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Yahoo signs David Beckham

Yahoo decides David Beckham is the best way it can enhance its profile during the World Cup. Beckham, who is not actually playing, will be the brand's "ambassador."

The brand has seen better days. Somehow, it seems to have slowed down, allowing others to pass it, while it pauses in the sunshine, deciding how next to make some money.

Yes, of course I'm talking about David Beckham. Such a renowned name. Yet, these days, he's renowned for just being David Beckham, rather than for any great achievement at his current club, the Los Angeles Galaxy.

Those of you with an excessively pragmatic bent will therefore be unsurprised that Beckham has gotten together with another fine brand of old, Yahoo. According to Reuters, Yahoo has announced that Beckham will be its brand "ambassador" during the World Cup, which begins Friday in South Africa.

In a cleverly worded and typically expansive statement, Beckham told Reuters: "Yahoo will allow me to interact one-on-one with as many football fans as possible talking about the game I love."

Yahoo's sports offering is gaining in strength. Its design is clear. Its editorial often incisive. And you might have noticed how even ESPN redesigned its own site not so long ago, giving it a far more Yahooish tinge.

He's just so ridiculously cute, no? CC Leezie 5/Flickr

It makes sense for Yahoo to continue expanding its sports strength by, for example, winning the exclusive rights to show the English Premier League online between 2010 and 2013.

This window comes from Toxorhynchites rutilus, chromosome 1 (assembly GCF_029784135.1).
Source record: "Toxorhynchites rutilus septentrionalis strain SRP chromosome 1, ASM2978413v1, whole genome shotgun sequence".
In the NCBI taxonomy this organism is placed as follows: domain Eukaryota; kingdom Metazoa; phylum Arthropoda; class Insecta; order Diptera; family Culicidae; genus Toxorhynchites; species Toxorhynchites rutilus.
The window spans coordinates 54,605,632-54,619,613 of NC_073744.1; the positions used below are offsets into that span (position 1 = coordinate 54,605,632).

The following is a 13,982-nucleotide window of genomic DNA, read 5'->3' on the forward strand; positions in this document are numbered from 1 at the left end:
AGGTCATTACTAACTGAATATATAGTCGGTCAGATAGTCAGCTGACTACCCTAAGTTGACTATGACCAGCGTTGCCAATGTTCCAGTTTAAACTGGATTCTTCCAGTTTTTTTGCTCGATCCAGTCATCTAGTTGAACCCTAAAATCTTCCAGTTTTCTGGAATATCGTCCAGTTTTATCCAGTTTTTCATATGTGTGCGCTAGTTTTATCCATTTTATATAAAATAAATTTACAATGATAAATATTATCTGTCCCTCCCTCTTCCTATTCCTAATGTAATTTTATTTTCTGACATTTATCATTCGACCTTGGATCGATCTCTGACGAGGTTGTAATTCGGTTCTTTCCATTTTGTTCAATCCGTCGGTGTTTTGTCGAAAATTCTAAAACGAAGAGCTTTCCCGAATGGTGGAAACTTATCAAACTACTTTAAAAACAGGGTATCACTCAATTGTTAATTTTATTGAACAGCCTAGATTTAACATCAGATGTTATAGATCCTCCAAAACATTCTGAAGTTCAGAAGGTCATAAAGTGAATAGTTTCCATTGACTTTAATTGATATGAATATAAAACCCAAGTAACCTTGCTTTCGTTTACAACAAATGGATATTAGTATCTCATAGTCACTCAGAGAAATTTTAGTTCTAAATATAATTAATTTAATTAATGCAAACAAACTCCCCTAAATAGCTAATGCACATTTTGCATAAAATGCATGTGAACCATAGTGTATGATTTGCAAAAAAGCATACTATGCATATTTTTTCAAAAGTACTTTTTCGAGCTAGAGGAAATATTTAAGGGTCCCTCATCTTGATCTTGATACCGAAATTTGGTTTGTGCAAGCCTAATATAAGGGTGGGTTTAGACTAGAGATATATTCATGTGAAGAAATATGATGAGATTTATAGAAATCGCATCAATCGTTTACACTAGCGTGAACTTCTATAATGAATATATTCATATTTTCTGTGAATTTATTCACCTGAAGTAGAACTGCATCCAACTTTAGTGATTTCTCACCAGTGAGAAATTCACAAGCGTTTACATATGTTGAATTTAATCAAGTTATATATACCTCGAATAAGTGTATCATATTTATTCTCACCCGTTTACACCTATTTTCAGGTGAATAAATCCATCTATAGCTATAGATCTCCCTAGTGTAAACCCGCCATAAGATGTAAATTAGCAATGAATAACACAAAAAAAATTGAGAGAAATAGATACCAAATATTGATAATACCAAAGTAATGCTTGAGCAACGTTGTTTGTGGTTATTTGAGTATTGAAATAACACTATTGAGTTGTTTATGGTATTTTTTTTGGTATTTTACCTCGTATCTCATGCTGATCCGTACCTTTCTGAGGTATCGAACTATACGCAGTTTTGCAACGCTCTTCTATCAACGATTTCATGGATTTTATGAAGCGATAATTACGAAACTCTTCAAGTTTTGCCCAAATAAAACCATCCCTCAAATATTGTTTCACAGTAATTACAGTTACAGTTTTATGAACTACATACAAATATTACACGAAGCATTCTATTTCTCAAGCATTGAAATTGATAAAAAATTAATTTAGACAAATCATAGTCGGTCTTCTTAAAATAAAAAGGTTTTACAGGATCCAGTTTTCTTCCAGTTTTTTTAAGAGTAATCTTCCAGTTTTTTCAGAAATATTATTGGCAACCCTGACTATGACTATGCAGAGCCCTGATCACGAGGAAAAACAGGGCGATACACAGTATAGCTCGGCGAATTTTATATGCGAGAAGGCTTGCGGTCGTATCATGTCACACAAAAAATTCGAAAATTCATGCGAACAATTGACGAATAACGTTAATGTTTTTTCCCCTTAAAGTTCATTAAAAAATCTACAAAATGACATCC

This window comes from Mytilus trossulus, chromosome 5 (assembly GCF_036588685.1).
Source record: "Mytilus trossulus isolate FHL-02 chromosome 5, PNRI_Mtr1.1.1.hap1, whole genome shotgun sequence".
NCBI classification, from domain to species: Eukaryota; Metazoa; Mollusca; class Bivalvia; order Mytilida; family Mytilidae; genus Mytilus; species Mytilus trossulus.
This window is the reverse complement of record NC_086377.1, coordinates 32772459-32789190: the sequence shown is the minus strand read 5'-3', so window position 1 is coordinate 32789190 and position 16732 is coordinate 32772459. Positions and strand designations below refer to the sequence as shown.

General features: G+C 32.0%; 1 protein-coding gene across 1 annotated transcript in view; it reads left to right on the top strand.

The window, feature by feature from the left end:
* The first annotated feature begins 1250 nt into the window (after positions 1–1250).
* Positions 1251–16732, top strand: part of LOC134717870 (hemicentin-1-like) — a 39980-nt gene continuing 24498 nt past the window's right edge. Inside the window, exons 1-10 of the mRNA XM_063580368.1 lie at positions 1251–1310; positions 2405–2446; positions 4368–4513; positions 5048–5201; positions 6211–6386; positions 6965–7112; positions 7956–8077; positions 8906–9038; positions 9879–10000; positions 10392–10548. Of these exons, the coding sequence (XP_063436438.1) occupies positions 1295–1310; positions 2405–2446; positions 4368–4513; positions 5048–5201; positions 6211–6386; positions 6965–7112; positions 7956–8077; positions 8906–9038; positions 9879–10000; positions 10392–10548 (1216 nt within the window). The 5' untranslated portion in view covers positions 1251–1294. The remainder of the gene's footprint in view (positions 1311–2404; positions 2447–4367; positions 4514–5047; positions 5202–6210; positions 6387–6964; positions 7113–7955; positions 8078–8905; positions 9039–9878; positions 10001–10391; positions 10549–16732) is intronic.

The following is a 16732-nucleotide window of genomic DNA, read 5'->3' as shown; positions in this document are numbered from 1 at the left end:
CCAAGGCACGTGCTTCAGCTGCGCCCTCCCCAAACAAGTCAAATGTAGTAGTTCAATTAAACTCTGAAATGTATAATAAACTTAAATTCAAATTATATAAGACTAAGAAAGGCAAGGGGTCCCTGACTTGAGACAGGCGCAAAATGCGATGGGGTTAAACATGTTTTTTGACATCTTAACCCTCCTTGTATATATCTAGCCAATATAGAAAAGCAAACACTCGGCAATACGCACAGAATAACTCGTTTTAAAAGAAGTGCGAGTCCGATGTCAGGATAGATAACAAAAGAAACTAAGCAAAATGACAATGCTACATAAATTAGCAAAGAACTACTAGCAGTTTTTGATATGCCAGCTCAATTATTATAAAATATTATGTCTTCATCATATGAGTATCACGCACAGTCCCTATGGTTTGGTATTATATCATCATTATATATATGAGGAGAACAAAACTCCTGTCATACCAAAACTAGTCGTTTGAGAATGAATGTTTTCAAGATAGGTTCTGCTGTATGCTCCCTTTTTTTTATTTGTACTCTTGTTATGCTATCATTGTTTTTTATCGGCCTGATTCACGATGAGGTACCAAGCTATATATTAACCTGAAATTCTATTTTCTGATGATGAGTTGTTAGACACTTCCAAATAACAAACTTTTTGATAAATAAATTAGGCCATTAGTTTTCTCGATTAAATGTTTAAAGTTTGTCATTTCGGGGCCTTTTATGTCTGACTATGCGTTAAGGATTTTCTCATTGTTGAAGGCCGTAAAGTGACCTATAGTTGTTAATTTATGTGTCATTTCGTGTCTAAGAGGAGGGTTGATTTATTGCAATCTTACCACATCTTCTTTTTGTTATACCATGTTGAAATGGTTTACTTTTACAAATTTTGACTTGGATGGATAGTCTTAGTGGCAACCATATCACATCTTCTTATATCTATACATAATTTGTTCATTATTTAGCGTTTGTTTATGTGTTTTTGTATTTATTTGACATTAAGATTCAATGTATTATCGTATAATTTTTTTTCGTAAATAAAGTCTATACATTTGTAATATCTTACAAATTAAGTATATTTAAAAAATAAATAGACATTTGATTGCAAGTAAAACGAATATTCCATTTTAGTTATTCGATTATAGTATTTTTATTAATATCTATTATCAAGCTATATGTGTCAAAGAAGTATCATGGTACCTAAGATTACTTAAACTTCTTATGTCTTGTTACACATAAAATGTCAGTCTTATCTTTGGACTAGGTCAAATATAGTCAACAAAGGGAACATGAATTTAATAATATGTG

Beckham, who is not playing in the World Cup because he has an injured Achilles tendon and is not quite good enough, will feature in the brand's marketing. During the World Cup, he will tell fans what it's like to play in the World Cup (Beckham appeared in the last three).

He will also be able to tell you what it's like to be red-carded, too, (in 1998) and survive national scorn before wearing a skirt and becoming something of an icon, even for men. You will also be able to ask Beckham questions on Yahoo's various outlets, though if he receives as many as I suspect, I cannot imagine how he will have the time to answer.

While Google has already signaled its own enthusiasm for the world's greatest sporting event by changing its Gooooogle at the bottom of searches for the World Cup to Goooooooal!, it will be interesting to see just how much more traffic Beckham can drive.

I will also be carefully watching to see just how closely Beckham chooses, as a brand ambassador, to resemble Yahoo CEO Carol Bartz, who is fond of an expletive or two. (Well, one in particular.) Might Yahoo allow Beckham to use a little more street language for authenticity?

It could surely only make its World Cup offering even more exciting.

(Disclosure. And ad. I will be, and am already, blogging about the World Cup for CBS News.com. Please come over and say hello. For Americans, I have already posted a special World Cup guide to help you gain enthusiasm for the coming weeks of uncontrolled world joy.)